Dear Funeral Director:
I’ve been asked by my cousins if I would give the eulogy for my uncle when he passes. He’s my godfather and I love him like a father, but I’ve been really nervous since they asked me. And he hasn’t even passed away yet! I’m grateful that they thought to ask me but I’m petrified to talk in front of people and I’m not a good writer. What do I do? Can you please help?
Paul T., Stamford, CT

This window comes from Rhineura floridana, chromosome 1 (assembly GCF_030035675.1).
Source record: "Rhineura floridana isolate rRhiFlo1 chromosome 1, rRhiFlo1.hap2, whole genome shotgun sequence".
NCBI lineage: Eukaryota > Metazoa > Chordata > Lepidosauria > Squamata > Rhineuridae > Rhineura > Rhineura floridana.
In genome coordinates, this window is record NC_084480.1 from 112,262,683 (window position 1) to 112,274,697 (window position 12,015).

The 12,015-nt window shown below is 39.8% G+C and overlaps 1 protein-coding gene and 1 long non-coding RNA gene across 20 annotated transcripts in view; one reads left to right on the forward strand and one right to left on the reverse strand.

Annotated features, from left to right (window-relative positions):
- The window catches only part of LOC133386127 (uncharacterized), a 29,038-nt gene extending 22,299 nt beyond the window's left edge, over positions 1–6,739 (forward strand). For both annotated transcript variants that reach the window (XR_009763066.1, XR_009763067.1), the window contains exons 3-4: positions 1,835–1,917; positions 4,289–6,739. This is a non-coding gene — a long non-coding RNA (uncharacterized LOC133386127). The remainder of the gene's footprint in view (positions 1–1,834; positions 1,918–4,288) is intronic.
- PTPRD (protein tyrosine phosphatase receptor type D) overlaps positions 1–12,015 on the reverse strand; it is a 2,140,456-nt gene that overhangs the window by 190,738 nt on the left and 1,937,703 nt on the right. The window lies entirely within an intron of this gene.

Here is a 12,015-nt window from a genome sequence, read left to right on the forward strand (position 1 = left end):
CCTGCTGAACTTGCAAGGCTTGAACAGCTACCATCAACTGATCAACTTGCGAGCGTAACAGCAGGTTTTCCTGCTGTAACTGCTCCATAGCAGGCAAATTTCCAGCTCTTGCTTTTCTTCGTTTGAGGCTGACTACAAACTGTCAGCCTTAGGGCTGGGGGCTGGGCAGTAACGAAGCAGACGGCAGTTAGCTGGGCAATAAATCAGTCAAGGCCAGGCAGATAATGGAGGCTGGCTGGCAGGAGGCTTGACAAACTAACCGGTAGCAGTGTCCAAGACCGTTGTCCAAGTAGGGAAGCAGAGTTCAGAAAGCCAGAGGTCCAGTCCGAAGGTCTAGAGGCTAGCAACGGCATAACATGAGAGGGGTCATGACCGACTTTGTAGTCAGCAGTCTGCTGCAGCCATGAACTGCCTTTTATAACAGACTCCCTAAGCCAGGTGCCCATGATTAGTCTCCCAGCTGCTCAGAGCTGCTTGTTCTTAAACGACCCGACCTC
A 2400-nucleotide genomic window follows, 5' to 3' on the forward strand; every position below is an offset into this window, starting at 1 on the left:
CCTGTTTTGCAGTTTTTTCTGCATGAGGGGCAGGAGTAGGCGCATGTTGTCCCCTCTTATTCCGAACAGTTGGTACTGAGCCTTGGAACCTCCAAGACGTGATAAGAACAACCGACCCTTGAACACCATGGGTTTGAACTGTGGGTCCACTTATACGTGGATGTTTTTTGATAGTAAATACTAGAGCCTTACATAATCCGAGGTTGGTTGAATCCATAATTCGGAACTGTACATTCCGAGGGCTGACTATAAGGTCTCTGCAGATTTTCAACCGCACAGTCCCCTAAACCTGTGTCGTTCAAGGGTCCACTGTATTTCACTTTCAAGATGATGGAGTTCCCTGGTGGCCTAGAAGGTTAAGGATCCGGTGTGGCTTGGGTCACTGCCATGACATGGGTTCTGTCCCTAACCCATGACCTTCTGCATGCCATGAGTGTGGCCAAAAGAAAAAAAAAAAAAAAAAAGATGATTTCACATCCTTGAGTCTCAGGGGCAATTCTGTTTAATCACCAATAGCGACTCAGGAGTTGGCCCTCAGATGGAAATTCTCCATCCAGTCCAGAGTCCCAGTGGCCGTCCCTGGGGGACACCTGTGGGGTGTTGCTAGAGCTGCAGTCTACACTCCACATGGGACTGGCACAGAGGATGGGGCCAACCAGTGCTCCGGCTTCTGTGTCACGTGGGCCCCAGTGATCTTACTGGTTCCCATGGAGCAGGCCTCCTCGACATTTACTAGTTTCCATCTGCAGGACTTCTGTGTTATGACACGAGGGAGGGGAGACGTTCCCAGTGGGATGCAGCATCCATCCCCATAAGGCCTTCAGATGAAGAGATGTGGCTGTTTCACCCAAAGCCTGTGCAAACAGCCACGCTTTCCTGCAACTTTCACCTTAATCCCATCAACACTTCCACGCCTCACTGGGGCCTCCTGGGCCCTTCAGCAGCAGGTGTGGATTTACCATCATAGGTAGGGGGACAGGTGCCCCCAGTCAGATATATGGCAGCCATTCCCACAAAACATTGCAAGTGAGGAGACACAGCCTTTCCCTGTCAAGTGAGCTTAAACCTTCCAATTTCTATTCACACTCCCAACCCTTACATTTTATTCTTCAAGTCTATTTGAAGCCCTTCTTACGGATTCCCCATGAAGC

Thanks for emailing me your question. This is a very common fear. Trust me; you’re not alone. Just the thought of speaking in public throws many people into a panic and frenzy. Add that to having to speak about the death of someone you loved dearly and it’s very easy to understand your nervousness. Remember, you were asked to give the eulogy because of the closeness you shared with your uncle, and because your cousins trust you to honor you’re his memory. Know that they don’t mean to make you uncomfortable or to put your grief on public display. Instead, it’s an honor your cousins have trusted you with. Plus, helping others say a final goodbye usually turns out to be a really rewarding experience. A eulogy comes from the heart of the deliverer, and as long as it’s honest and true, mistakes can’t be made. You don’t need to be a Pulitzer Prize winning novelist to move people with your words. Everyone has a story to tell and that’s your primary responsibility as a eulogist. Just tell the people your story as it relates to your relationship with your uncle and his family. Do your best to write that story in an informal, conversational tone. Think of your uncle’s attributes, fond memories and times that you shared together. Personalizing it by including his favorite poems, book passages, scripture verses, quotes, or expressions that he always used. Whatever is included, it should reflect upon the way your uncle lived his life. Public speaking may not be easy, but you can do it. A funeral is one time you’ll surely have an empathetic audience. They will feel for you and will be on your side. The time you’ll speak is will be about five to ten minutes, but the impact of this time will live on in the hearts of family and friends for a long time. If you’re concerned about choking up in middle of your eulogy, simply take a moment to compose yourself and do your best to carry on. If you don’t feel that you may not be able to get through it, have a backup person ready to step in, or provide a copy of the eulogy to the clergy or funeral director so they can finish in the event that you’re unable to. For additional help, there are many resources available to you on the Internet, at the local library or bookstore. Good luck. I know you’ll make your godfather proud.